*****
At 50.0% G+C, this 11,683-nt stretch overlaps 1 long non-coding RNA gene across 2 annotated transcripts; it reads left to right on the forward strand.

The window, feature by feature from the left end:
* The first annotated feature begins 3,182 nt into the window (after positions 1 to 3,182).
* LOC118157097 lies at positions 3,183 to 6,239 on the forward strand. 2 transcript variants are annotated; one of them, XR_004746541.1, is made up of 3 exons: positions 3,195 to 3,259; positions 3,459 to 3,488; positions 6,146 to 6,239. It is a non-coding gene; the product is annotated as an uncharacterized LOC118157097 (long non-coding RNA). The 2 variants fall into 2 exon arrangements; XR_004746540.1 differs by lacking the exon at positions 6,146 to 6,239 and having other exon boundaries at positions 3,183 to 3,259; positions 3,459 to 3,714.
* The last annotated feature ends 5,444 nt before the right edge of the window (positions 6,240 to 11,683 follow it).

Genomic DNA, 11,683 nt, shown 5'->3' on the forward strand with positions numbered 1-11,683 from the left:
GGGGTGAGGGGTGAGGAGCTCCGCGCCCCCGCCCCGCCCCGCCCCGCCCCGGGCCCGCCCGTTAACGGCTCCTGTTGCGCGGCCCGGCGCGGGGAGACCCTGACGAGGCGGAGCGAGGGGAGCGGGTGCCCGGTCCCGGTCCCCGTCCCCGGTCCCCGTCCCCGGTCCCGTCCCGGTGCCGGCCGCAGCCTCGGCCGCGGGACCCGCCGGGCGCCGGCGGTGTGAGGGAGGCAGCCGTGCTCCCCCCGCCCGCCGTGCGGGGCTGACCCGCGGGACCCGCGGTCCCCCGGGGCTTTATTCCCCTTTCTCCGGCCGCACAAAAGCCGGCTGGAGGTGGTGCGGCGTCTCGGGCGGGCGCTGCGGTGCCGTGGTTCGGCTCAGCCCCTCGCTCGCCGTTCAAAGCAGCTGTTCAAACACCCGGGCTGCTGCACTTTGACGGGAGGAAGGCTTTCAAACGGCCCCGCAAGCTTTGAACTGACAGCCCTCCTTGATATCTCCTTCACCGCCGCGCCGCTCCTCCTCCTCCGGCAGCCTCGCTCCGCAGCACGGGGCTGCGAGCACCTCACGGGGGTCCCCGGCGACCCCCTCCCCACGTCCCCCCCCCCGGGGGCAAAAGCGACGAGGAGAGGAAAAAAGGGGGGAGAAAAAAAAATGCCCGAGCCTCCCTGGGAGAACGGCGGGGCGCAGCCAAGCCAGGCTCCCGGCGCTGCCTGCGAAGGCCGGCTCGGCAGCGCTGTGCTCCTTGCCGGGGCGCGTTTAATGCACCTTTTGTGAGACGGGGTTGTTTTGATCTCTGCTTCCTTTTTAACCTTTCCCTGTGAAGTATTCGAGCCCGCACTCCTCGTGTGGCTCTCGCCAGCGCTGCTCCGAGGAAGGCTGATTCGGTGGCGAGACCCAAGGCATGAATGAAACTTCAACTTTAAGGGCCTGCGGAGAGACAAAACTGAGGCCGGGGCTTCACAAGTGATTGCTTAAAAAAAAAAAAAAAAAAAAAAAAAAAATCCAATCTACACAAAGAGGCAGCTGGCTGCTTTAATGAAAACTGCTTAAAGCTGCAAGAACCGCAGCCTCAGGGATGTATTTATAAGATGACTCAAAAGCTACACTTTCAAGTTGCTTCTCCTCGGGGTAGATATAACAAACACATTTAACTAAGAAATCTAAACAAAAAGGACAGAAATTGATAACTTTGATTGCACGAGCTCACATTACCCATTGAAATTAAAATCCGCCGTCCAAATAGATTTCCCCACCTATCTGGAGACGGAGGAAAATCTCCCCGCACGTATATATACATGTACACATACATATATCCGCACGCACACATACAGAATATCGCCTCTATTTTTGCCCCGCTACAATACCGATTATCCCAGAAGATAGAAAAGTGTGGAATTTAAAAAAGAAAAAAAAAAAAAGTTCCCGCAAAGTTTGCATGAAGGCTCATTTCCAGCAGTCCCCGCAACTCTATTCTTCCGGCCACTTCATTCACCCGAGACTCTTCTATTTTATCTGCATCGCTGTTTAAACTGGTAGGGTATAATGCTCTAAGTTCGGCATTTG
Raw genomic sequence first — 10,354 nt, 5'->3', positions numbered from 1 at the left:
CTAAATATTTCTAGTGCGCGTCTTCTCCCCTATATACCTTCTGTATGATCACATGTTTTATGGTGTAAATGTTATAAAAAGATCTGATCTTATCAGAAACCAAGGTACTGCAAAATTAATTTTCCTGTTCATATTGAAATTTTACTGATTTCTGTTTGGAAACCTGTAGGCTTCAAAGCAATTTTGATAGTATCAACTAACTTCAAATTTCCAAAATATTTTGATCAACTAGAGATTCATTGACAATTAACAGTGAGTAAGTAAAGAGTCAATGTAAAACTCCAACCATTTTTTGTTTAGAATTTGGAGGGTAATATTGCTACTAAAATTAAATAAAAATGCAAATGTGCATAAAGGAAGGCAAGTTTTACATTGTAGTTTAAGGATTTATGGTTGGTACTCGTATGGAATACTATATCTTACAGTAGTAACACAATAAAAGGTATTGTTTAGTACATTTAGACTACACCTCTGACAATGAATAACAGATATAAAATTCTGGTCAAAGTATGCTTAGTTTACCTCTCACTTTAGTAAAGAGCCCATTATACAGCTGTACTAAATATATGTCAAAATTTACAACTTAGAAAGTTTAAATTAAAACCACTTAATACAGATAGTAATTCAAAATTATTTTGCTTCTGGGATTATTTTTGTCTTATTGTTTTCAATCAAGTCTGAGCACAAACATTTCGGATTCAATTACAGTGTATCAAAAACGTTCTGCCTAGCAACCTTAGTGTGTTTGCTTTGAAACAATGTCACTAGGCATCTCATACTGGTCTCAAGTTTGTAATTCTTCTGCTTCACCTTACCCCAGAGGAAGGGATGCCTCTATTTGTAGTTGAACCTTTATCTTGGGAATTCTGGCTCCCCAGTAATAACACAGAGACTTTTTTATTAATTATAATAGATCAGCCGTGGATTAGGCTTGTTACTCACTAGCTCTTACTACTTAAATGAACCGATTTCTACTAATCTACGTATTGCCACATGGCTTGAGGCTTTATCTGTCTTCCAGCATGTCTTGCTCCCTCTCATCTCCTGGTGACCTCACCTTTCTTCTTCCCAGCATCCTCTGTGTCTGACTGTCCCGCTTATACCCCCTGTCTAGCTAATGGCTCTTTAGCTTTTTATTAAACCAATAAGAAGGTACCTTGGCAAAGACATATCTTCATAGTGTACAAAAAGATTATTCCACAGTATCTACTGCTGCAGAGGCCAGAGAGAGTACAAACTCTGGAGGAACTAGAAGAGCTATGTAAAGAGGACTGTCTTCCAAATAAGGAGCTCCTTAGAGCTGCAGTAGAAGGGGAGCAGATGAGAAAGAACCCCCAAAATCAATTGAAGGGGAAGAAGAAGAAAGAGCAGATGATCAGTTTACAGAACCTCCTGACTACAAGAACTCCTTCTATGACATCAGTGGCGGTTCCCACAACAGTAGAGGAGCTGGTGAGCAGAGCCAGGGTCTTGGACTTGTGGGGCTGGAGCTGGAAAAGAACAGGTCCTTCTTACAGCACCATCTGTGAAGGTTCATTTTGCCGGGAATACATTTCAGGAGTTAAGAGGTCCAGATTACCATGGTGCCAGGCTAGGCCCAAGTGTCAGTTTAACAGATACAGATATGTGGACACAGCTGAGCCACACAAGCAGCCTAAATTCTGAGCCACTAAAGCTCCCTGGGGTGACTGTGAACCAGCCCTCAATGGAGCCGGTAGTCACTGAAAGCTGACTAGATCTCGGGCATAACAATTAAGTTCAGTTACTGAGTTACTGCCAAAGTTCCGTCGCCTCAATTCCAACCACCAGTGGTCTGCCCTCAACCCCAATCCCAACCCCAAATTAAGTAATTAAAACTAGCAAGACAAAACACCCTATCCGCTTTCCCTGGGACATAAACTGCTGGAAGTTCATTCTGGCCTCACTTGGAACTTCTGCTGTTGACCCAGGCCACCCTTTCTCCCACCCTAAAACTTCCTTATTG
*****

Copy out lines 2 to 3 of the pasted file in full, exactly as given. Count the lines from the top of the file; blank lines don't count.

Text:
The window, feature by feature from the left end:
* The first annotated feature begins 3,182 nt into the window (after positions 1 to 3,182).